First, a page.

The Middle Market Review Insights on the Middle Market.

Subscribe Subscribe

Subscribe Today

I want to receive:

Thanks for subscribing!

5 Strategies That Boost Agribusiness Valuations

Valuing a business is a detailed and nuanced process. You need to consider multiples, DCF, and the competitive landscape — and that’s just to get you started. With so many dynamic factors at play, it can be extremely challenging to identify the exact worth of the business. But, in most cases, you can get a reasonable number.

With the recent valuations of Zynga, Groupon and Facebook, it seems like the numbers have been unusually high. Each announced valuation was received as a bit of a surprise. Despite intense media attention and underperformance of these businesses, high valuations have continued — just look at the $3.25 billion valuation of Square last month and the valuation will probably grow as PE dry powder could continue to push valuations higher.

The audacious numbers have sparked our interest in learning more about what factors contribute to a high valuation. Rather than examining the tech industry — which has been known to encounter a bubble or two — we decided to speak with David Rudofsky, a leading strategic expert for mid-sized food businesses, a more grounded industry.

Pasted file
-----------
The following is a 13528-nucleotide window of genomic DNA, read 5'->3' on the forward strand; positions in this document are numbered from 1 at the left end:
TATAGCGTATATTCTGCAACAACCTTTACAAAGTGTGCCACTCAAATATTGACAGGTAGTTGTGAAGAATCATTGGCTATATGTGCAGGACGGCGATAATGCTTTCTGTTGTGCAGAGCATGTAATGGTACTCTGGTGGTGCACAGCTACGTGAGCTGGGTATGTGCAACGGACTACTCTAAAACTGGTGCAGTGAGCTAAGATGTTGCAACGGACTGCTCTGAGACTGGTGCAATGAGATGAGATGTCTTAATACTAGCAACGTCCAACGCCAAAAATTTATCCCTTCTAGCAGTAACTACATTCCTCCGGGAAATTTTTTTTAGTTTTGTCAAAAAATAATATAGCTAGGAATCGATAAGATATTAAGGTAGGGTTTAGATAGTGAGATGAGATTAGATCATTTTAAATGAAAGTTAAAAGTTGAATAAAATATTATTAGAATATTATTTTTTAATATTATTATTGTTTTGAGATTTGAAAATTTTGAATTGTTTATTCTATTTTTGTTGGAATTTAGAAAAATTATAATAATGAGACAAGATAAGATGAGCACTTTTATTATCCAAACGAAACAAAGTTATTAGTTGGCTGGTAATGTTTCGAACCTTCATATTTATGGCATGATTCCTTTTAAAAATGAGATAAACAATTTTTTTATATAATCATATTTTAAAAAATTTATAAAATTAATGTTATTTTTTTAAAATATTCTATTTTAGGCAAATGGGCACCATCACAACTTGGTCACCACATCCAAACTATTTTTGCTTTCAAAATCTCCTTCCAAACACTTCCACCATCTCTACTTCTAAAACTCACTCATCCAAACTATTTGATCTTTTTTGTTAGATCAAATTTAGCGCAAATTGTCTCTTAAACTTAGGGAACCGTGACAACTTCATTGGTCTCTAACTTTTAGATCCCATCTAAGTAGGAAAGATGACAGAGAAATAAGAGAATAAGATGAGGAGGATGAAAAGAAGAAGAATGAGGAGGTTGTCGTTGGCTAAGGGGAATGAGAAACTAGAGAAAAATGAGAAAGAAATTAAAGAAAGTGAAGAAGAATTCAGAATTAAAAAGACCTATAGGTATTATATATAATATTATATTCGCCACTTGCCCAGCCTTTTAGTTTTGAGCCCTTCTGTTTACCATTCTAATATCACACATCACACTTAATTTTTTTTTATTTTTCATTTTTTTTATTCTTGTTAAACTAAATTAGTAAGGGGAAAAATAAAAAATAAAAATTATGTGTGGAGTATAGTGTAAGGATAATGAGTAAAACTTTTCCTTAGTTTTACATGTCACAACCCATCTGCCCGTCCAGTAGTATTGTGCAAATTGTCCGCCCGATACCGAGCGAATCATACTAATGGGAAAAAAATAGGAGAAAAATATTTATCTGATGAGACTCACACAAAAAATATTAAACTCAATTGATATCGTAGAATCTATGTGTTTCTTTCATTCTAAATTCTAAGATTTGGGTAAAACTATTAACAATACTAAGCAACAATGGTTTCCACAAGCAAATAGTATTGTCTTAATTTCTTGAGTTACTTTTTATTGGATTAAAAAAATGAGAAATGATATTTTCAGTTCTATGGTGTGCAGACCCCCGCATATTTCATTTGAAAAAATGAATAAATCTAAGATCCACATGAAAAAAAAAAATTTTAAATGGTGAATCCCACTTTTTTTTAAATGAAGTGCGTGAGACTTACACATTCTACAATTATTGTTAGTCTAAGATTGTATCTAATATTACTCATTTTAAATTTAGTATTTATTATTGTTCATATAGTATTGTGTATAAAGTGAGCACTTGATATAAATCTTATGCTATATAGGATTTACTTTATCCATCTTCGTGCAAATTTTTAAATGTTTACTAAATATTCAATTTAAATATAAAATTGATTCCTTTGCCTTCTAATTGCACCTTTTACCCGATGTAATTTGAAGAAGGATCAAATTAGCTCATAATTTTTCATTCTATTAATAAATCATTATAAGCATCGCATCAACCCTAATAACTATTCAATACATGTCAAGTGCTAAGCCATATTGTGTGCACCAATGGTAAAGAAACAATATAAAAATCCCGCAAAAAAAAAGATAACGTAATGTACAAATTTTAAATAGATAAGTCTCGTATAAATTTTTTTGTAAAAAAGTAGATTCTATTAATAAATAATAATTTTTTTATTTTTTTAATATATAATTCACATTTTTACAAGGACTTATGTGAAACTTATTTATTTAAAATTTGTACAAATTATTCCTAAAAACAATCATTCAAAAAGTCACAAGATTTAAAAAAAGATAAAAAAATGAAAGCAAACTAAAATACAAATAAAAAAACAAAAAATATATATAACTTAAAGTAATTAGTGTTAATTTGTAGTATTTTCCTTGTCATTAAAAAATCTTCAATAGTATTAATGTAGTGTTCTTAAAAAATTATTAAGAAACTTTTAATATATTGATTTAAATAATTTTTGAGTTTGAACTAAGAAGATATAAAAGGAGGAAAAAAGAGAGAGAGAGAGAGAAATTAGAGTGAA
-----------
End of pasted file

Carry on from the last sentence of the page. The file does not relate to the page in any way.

Rudofsky is the current president of Rudofsky Associates, having previously served as Director of Strategic Planning for Altria and Cost Manager for Kraft Food. According to Rudofsky, there are five characteristics that should signal a higher valuation: long-term product differentiation, forecasted purchasing capabilities, cost reduction know-how, distribution channel management, and international presence.

1) Product Differentiation:

One of the most important considerations when valuing a food company is its ability to distinguish itself from its competitors. Although this trait is valuable in any industry, it is particularly important in the food business. Rudofsky explained, “The barriers to entry are relatively low in the food business, making it especially important for brands to establish a meaningful point of differentiation from their competitors. Companies which have established this differentiation are inherently more valuable since they are better able to achieve premium pricing for their brands, while also reducing vulnerability from me-too competitive entries.”